"People are a lot more knowledgeable about APIs now. There are two types of people who work with APIs - IT people who want to use APIs for something internal and the product managers who want to do something outside APIs for people to connect to them," explained Roberto Medrano, Executive Vice President at SOA Software, in this SYS-CON.tv interview at Cloud Expo, held Nov 4–6, 2014, at the Santa Clara Convention Center in Santa Clara, CA.
Nigeria has the largest economy in Africa, at more than US$500 billion, and ranks 23rd in the world. A recent re-evaluation of Nigeria's true economic size doubled the previous estimate, and brought it well ahead of South Africa, which is a member (unlike Nigeria) of the G20 club for political as well as economic reasons. Nigeria's economy can be said to be quite diverse from one point of view, but heavily dependent on oil and gas at the same time. Oil and natural gas account for about 15% of Nigera's overall economy, but traditionally represent more than 90% of the country's exports and as...
The Internet of Things is a misnomer. That implies that everything is on the Internet, and that simply should not be - especially for things that are blurring the line between medical devices that stimulate like a pacemaker and quantified self-sensors like a pedometer or pulse tracker. The mesh of things that we manage must be segmented into zones of trust for sensing data, transmitting data, receiving command and control administrative changes, and peer-to-peer mesh messaging. In his session at @ThingsExpo, Ryan Bagnulo, Solution Architect / Software Engineer at SOA Software, focused on desi...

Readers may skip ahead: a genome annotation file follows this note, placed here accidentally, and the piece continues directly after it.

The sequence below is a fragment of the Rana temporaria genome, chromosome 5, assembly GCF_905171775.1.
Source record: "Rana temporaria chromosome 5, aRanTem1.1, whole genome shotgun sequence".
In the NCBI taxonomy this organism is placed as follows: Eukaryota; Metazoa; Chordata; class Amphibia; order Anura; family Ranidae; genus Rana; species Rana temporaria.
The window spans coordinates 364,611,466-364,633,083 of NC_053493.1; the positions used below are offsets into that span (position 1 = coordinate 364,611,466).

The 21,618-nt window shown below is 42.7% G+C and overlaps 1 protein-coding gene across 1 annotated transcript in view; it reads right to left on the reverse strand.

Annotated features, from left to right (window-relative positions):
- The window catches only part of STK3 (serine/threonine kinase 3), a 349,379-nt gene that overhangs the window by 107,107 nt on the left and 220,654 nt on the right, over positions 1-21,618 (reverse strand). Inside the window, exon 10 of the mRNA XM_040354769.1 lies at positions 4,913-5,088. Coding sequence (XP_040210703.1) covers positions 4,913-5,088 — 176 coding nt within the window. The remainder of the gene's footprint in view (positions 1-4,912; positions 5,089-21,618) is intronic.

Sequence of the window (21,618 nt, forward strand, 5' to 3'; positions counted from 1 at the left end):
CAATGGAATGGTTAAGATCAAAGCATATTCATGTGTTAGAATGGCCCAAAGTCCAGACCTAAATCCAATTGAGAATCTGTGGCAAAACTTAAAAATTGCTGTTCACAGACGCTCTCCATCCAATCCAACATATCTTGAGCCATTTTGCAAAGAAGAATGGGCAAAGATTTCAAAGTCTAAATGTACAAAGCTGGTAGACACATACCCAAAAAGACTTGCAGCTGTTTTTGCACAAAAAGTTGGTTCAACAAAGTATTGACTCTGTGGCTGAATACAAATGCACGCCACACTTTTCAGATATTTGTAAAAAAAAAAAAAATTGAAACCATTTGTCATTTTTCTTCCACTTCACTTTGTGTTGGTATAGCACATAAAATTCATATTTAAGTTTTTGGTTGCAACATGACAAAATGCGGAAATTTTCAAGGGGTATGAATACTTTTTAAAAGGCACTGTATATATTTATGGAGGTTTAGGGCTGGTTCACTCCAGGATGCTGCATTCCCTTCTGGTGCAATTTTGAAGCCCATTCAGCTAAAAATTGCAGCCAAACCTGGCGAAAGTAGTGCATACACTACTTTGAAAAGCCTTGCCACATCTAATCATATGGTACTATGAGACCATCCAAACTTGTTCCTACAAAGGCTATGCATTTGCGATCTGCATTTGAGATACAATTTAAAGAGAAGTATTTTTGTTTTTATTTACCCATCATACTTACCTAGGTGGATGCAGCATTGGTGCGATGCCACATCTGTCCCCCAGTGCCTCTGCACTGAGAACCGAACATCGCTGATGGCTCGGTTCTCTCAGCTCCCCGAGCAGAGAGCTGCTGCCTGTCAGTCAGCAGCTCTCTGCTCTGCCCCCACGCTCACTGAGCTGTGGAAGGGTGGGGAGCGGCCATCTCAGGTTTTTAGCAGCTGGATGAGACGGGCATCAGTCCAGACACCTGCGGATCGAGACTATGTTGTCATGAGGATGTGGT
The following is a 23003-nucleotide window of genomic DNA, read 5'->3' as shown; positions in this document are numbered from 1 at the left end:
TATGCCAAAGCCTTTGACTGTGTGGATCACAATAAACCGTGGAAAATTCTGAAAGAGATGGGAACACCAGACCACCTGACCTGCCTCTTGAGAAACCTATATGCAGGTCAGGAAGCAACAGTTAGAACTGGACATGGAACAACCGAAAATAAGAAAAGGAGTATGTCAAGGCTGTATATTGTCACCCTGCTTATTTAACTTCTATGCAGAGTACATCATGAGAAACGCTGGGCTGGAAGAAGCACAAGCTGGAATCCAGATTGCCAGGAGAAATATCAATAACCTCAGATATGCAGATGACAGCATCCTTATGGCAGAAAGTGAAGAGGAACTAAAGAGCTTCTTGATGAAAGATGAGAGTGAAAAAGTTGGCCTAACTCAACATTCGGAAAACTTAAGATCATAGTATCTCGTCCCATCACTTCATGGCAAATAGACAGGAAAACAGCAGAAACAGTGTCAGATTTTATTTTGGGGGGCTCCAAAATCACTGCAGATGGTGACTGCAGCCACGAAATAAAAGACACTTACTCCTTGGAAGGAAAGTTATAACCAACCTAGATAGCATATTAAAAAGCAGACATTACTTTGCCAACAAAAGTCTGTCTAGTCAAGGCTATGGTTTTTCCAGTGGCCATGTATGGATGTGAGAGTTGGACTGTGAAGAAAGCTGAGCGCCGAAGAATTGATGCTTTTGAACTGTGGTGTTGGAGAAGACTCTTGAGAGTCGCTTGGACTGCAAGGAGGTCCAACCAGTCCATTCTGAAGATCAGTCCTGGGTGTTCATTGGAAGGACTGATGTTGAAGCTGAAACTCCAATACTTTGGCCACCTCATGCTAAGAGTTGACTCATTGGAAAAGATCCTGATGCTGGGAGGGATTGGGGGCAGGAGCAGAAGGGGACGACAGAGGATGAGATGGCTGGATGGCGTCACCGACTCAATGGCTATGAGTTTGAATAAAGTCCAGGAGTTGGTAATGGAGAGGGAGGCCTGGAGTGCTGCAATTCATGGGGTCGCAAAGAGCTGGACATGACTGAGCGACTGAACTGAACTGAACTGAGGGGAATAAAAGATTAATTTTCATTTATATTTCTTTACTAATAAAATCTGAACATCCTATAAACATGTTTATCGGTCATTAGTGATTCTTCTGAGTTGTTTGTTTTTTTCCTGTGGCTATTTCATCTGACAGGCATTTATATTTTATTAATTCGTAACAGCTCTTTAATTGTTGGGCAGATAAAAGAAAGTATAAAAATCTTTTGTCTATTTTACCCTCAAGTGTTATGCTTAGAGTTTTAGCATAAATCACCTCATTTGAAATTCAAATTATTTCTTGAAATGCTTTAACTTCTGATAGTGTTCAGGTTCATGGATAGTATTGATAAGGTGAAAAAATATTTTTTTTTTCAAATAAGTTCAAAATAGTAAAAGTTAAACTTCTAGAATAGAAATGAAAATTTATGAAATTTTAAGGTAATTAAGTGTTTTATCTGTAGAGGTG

"At our booth we are showing how to provide trust in the Internet of Things. Trust is where everything starts to become secure and trustworthy. Now with the scaling of the Internet of Things it becomes an interesting question – I've heard numbers from 200 billion devices next year up to a trillion in the next 10 to 15 years," explained Johannes Lintzen, Vice President of Sales at Utimaco, in this SYS-CON.tv interview at @ThingsExpo, held Nov 4–6, 2014, at the Santa Clara Convention Center in Santa Clara, CA.
"For over 25 years we have been working with a lot of enterprise customers and we have seen how companies create applications. And now that we have moved to cloud computing, mobile, social and the Internet of Things, we see that the market needs a new way of creating applications," stated Jesse Shiah, CEO, President and Co-Founder of AgilePoint Inc., in this SYS-CON.tv interview at 15th Cloud Expo, held Nov 4–6, 2014, at the Santa Clara Convention Center in Santa Clara, CA.
SYS-CON Events announced today that Gridstore™, the leader in hyper-converged infrastructure purpose-built to optimize Microsoft workloads, will exhibit at SYS-CON's 16th International Cloud Expo®, which will take place on June 9-11, 2015, at the Javits Center in New York City, NY. Gridstore™ is the leader in hyper-converged infrastructure purpose-built for Microsoft workloads and designed to accelerate applications in virtualized environments. Gridstore’s hyper-converged infrastructure is the industry’s first all flash version of HyperConverged Appliances that include both compute and storag...